And, once she gets past a certain age, she’s right. We can’t. Legally, if a young man 18 or over wants to do something, there’s precious little a parent can do to stop him.

Which, again, is bad news because, as much as the young dudes wish it weren’t so, parents really do understand more about life and really do know better.

Parents are a marvelous resource for young sons and daughters. Unfortunately, there are too many instances in which those resources go untapped and unrecognized.

So. We’ve got that all set up. Come back tomorrow and we’ll discuss what you can do to make sure your son or daughter not only asks for, but listens to your suggestions.

Footnotes & Errata

* With my apologies to the Beatles, but the song lyric just fit too well to ignore.
** Not really Swiss cheese. I just use that as a visual shorthand for the fact that (and this is science, dudes and dudettes) the male brain doesn’t fully mature until at least 25 or so. If you’re lucky.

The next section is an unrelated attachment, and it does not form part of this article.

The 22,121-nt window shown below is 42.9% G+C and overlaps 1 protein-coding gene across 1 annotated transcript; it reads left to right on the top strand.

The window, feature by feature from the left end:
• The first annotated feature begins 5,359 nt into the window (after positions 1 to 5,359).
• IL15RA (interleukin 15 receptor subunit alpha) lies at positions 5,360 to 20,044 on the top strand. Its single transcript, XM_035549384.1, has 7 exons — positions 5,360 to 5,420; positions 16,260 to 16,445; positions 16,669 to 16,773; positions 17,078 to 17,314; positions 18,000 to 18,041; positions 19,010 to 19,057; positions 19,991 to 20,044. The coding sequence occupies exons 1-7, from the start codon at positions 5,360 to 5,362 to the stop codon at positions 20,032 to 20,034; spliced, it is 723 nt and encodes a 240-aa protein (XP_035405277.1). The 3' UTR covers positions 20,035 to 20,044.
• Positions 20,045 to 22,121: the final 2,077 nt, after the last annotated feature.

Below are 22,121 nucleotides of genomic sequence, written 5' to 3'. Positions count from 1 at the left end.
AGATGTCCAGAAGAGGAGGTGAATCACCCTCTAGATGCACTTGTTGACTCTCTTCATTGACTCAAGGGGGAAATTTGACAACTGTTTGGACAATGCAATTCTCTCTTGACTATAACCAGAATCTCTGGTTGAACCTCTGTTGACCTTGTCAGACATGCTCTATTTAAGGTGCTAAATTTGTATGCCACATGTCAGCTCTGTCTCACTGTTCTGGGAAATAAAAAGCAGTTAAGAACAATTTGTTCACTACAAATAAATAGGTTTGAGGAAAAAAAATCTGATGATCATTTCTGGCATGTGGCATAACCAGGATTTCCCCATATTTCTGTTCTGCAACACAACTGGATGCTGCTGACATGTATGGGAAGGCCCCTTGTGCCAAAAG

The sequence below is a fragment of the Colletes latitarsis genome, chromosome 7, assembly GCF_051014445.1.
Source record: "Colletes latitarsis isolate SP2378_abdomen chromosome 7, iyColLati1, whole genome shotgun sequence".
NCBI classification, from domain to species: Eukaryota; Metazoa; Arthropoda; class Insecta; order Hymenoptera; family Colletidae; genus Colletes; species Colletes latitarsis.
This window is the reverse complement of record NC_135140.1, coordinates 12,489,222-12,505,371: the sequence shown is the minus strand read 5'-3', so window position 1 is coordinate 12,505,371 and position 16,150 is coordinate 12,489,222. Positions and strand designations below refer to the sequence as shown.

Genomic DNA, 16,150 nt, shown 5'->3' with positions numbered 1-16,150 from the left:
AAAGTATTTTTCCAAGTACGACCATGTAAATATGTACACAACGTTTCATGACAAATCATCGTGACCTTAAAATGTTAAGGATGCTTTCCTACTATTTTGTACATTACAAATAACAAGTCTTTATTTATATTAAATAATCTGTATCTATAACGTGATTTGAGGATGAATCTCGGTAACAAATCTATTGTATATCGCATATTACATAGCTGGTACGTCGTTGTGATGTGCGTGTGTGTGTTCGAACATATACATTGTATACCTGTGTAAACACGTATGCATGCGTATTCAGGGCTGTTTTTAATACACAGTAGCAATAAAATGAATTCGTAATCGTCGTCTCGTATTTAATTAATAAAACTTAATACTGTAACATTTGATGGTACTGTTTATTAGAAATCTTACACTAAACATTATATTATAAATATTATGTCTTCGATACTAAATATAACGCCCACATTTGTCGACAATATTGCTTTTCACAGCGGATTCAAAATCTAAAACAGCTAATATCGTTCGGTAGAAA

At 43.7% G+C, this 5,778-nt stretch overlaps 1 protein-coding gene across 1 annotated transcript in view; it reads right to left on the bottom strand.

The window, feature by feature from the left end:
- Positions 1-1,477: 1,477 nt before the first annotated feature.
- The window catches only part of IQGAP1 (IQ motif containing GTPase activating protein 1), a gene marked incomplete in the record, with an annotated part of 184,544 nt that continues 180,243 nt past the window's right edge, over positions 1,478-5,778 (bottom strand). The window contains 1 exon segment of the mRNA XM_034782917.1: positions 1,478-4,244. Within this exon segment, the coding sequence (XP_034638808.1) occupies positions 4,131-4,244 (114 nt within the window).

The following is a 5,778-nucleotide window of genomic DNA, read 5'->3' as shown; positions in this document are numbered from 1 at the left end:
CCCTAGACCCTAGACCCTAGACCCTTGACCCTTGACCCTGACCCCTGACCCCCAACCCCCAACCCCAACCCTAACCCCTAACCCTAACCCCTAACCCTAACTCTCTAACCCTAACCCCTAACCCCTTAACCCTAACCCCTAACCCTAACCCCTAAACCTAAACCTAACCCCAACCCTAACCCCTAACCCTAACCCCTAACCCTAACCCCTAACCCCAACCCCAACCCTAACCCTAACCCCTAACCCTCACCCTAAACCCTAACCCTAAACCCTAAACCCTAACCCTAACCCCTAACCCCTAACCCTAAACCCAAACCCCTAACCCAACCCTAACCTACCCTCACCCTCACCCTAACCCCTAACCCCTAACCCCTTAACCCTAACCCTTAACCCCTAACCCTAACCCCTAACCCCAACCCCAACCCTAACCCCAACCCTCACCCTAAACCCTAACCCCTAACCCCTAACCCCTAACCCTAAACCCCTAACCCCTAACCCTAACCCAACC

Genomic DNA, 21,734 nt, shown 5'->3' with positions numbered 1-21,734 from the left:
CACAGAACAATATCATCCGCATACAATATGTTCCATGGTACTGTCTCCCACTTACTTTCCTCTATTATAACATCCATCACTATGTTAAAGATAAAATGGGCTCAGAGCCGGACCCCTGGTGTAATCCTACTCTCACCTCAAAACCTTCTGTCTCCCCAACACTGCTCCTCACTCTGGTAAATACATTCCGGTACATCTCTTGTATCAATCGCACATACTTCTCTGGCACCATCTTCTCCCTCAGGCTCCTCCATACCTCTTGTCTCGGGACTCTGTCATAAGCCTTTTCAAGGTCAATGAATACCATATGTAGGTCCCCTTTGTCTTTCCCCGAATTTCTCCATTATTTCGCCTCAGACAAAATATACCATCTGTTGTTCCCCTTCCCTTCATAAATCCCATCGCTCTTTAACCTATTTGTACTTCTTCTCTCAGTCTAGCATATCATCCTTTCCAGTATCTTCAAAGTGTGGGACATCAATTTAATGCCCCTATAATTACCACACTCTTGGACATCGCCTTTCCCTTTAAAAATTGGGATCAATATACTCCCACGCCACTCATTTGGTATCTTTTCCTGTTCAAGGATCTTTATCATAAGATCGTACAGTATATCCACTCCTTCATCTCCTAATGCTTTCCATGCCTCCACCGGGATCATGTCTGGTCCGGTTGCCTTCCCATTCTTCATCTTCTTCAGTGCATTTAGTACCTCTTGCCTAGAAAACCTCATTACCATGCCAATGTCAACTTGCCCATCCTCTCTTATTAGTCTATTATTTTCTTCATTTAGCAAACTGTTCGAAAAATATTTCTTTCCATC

*** Which you will certainly believe. As long as you don’t listen to any of my children. Or my sister’s. Or my neighbors’. Or that dude over there. You get my point.

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A Snake In The Grass And The Carpet

In the long line of odd pets that have wandered, walked, crawled, creeped and slithered through Casa de Dude, I think I liked the snake the best.

Well, except for the hooded rats, of course.

I mean, it’s bleedin’ obvious that hooded rats are going to be my favorite, as well as the favorite of every single right-thinking, pet-owning person in the world.

They’re smart. They’re cute. They’re cuddly and affectionate. The best ones enjoy riding around on your shoulder, their tiny little paws grasping your ear as they scan the scenery. Of course, hooded rats are going to be number one.

I’m not including the dogs and cats because, as noted, this is for the odd pets that most people don’t have. The kind of odd pet which crawled/flew/slithered/etc through Casa de Dude with a distressing regularity.

It was the snake for a number of reasons. The first is that I and the young dudes loved to watch her eat.